In a previous interview, you had mentioned that most of the public health interventions that are proven to work occur at the local and hospital level. What are some of those interventions that you'd like to see enacted?

One thing known to work at the local level is rapid diagnosis of people when they have the illness so that then they can be isolated either in hospitals or at home if they're well. People should be isolated if they have the disease while they are shedding virus. If they're in the hospital, they need to be cared for with very good infection control practices so that we don't develop in-hospital outbreaks, and it's especially important to prevent the spread to health care workers who need to take care of people with this disease.

Another thing that is sensible and probably doesn't have a large downside is to cancel big social gatherings in the event that there's high transmission within a given area so that there are not big risks for having additional spread of illness. And also, obviously, the normal things that we talk about with influenza prevention would also be important here. If you're sick, stay home. If you sneeze or cough, you should do that into your sleeve. Wash your hands. Especially if you've been in places where people have been coughing or sneezing around you, washing hands will make a big difference because just droplets of fluid can carry virus from your hands to your mouth or your nose, your eyes. So those are kind of simple, normal things that everybody does during flu season to keep from getting sick and definitely in aggregate they can reduce the overall spread of disease.

On a larger scale, though, I think it's important to educate the public about what this illness is and what it isn't. There are already rumors about it, and people should understand what's going on and that there are preparations being made so that if there is an outbreak here in the U.S., people will be able to get care.

What does the future of this outbreak look like?

Most disease modelers are not modeling too far out beyond a short period of time—a week or two weeks—because there's so much unpredictability given the lack of data. The other thing that scientists are reluctant to model is the overall case fatality rate. When things really settle out or become clear, there's a widely shared view that the case fatality rate will continue to come down, but how far it comes down, people aren't yet ready to say.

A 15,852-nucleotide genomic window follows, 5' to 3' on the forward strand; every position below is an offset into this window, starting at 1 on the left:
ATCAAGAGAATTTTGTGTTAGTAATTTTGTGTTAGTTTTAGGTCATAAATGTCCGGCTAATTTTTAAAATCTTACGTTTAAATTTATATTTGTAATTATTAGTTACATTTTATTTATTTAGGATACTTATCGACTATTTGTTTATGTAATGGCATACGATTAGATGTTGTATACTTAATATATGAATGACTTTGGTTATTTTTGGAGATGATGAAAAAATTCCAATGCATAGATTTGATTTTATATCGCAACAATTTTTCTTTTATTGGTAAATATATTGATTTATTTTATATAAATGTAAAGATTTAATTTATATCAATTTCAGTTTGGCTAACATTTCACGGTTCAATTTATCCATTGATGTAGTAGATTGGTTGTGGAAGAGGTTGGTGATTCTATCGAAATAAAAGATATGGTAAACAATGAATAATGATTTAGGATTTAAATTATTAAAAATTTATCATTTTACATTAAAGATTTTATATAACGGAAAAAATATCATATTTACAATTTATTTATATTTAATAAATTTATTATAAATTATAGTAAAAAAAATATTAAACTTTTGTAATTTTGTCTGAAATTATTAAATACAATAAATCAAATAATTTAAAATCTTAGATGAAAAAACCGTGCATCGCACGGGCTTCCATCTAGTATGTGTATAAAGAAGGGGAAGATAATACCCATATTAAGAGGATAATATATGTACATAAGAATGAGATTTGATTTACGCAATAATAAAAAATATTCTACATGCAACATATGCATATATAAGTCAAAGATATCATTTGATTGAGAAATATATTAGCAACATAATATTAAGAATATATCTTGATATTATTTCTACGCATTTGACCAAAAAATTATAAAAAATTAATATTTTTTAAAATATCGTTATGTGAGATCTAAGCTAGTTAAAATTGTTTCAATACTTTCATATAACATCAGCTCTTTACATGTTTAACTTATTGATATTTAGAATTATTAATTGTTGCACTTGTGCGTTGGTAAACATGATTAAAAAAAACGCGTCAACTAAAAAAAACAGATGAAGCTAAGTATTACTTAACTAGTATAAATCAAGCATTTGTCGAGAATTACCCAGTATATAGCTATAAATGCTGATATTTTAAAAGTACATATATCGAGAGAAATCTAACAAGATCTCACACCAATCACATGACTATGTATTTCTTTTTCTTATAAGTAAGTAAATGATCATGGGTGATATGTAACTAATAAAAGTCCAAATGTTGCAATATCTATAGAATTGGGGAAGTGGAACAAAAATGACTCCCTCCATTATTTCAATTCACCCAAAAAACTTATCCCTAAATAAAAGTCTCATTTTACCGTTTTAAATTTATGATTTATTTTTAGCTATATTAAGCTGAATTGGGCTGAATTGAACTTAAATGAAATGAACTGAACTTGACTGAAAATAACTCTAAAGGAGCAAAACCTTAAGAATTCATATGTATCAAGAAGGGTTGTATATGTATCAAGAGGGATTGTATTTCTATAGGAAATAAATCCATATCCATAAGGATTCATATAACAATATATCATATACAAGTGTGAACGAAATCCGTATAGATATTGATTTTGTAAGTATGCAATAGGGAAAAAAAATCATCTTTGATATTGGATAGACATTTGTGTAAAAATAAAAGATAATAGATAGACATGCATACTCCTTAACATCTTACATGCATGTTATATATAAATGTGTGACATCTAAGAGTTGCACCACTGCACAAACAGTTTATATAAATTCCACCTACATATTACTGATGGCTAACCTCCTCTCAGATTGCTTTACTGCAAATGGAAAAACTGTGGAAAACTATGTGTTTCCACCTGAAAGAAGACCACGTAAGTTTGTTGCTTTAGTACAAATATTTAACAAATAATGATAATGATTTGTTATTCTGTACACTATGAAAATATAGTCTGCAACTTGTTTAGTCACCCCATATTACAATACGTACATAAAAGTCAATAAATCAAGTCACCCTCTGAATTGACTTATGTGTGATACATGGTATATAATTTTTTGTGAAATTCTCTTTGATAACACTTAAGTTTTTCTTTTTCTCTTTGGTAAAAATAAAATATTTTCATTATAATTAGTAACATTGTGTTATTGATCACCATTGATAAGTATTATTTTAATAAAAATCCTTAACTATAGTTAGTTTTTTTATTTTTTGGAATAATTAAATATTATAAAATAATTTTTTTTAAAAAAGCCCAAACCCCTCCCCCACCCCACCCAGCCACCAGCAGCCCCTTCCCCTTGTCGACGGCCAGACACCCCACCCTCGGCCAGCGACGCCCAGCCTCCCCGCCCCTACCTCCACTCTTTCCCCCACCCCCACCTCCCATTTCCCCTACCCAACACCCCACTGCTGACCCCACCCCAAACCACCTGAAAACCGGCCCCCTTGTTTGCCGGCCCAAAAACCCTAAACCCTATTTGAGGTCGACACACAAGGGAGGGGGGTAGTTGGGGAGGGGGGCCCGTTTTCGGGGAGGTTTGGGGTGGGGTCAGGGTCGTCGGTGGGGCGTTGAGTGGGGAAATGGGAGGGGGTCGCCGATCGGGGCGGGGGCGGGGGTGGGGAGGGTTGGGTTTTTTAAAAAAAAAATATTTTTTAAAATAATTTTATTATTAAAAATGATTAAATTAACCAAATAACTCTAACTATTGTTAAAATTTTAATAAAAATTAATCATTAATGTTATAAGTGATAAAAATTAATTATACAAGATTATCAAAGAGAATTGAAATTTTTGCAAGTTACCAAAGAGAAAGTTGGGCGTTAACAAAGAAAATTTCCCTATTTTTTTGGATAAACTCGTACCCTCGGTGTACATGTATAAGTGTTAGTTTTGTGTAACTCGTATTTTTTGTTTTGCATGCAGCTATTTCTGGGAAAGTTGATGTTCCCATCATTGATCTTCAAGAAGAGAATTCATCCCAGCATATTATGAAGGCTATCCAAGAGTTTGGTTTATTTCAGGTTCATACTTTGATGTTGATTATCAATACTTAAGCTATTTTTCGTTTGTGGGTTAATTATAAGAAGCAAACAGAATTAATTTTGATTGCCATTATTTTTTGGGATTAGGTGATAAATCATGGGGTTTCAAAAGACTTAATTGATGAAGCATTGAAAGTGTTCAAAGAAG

I think it all depends a lot on what we learn in the time ahead. At the beginning of an outbreak, there is a very logical effort to try to contain it at its source. And that should go on as long as there is any reasonable prospect that it can work, but this effort needs to take place with the recognition that it may not work and that some of the actions we might want to take to try to contain it might have such downside costs that we need to make sure they are worth it.

I have concerns about the initiation of these large-scale quarantines on military bases as described Friday night. It's one thing to have a plane of people quarantined for two weeks, but if the disease continues to get worse in other parts of China, will all returning travelers from the U.S. be quarantined on military bases for two weeks? We have 70,000 Americans living in China, so if you play that out, will we plan to have tens of thousands of Americans quarantined on military bases if they want to come home in the coming months? At what point do we say this strategy is not working? If there's spread in other countries beyond China—we don't have any evidence yet that that is happening, but you realize how quickly things can change given how things changed in China—if there's community transmission happening in other countries, does that mean we're now supposed to ban travel from those countries, and direct returning Americans from those countries onto military bases for quarantines? That kind of intervention isn't going to be able to scale.

The course we set now will really establish the pattern of our response. So I'm hopeful that we will step back and reassess whether that is the right trajectory for the response to this outbreak.

What else should people know?

There is a lot of information about what's going on and the U.S. government response on the website for the Centers for Disease Control and Prevention. People who are more interested in what's going on locally should connect with or look at their state health agency's information because that will talk about the plans to screen and test people and, should they get sick, who they should call. Also, if there are changes to recommendations about who should get tested, the CDC would announce that.